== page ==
Plug-in electric car sales quickly increase globally and in the US, but the adoption rate varies significantly between particular states.
The Department of Energy’s (DOE) Vehicle Technologies Office recently released interesting maps of the plug-in electric car share in the US in 2021 and the overall share out of the entire vehicle fleet on the roads (as of the end of the year). The presentation is based on car registration data sourced from Experian Automotive and analyzed by Argonne National Laboratory.
New Plug-in Electric Car Share - 2021
Let's start with the results in 2021. As it turns out, the average share for plug-in electric vehicles out of the total new light-duty vehicle registrations is usually several percent.
As we can see below, the plug-in car adoption is unevenly distributed. We can see California, which in 2021 had a 12.5% share, and a few other areas above 7% (the District of Columbia, Hawaii, Washington, and Oregon), while in other areas it's just a few percent or even less than 1%. The worst result was 0.62%.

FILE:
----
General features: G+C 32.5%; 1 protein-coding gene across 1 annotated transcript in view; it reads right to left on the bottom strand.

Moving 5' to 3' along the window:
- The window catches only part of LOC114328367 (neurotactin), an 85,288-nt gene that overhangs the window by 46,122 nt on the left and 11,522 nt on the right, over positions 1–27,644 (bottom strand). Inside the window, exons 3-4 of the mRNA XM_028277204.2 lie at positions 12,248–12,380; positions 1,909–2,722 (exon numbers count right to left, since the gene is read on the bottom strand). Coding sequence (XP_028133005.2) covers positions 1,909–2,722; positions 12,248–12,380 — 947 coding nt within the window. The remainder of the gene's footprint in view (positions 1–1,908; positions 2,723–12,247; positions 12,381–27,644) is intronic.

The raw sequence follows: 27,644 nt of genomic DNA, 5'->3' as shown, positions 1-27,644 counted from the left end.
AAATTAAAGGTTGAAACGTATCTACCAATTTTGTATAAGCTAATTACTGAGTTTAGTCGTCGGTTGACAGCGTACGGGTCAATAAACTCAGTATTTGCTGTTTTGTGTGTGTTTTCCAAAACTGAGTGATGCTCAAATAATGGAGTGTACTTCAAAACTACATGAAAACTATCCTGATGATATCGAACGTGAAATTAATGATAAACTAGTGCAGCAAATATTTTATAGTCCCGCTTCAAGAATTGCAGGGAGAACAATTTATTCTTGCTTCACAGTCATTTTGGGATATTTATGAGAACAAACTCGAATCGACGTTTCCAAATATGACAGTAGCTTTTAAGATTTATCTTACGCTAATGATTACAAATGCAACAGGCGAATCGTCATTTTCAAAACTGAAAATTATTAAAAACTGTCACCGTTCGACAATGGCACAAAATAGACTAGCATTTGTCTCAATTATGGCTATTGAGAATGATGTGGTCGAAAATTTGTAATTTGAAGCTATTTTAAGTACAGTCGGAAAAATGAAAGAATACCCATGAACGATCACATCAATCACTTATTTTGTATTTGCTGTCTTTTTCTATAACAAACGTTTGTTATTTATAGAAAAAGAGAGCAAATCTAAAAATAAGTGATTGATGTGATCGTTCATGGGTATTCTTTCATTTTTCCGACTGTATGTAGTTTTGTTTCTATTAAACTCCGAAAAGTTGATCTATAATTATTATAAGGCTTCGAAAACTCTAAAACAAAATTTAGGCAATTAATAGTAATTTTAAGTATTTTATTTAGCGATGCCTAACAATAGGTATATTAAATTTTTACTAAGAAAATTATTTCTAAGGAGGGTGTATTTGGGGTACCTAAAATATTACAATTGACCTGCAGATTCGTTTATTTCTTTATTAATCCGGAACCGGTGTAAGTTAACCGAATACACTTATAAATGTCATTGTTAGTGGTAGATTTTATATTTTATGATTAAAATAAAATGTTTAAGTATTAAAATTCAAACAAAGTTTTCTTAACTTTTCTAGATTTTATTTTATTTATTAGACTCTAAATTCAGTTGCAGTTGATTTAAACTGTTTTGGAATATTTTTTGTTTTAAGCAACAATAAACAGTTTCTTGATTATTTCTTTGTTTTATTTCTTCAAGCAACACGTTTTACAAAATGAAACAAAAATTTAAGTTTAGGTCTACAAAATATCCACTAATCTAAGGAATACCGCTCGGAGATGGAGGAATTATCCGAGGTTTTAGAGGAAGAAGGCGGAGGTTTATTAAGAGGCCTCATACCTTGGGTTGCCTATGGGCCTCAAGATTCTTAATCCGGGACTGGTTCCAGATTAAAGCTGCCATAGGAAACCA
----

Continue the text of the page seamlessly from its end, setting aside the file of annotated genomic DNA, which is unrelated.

According to Veloz’s stats and the California Energy Commission, in Q1 2022, plug-ins exceeded 16% share in California, which indicates a positive trend.
Plug-in Electric Car Share of All Light-Duty Vehicle Registrations
If we would consider the entire fleet of light-duty vehicles on the roads (new and existing registrations) things are harder to change.
As of the end of 2021, in California over 2.5% of the vehicle fleet had been replaced with plug-in electric cars. In a small number of other states, it might be roughly 1%.
It's a clear indication that it might require decades to switch entirely to plug-in electric cars. Nonetheless, let's hope it's possible before 2040, as many automakers would like to end or limit internal combustion engine vehicle sales by 2030).
"Note: PEV include plug-in hybrid electric vehicles and all-electric vehicles. New registrations include model year 2021 and 2022 vehicles registered in calendar year 2021.
Source: Registrations as of December 31, 2021, sourced from Experian Automotive and analyzed by Argonne National Laboratory."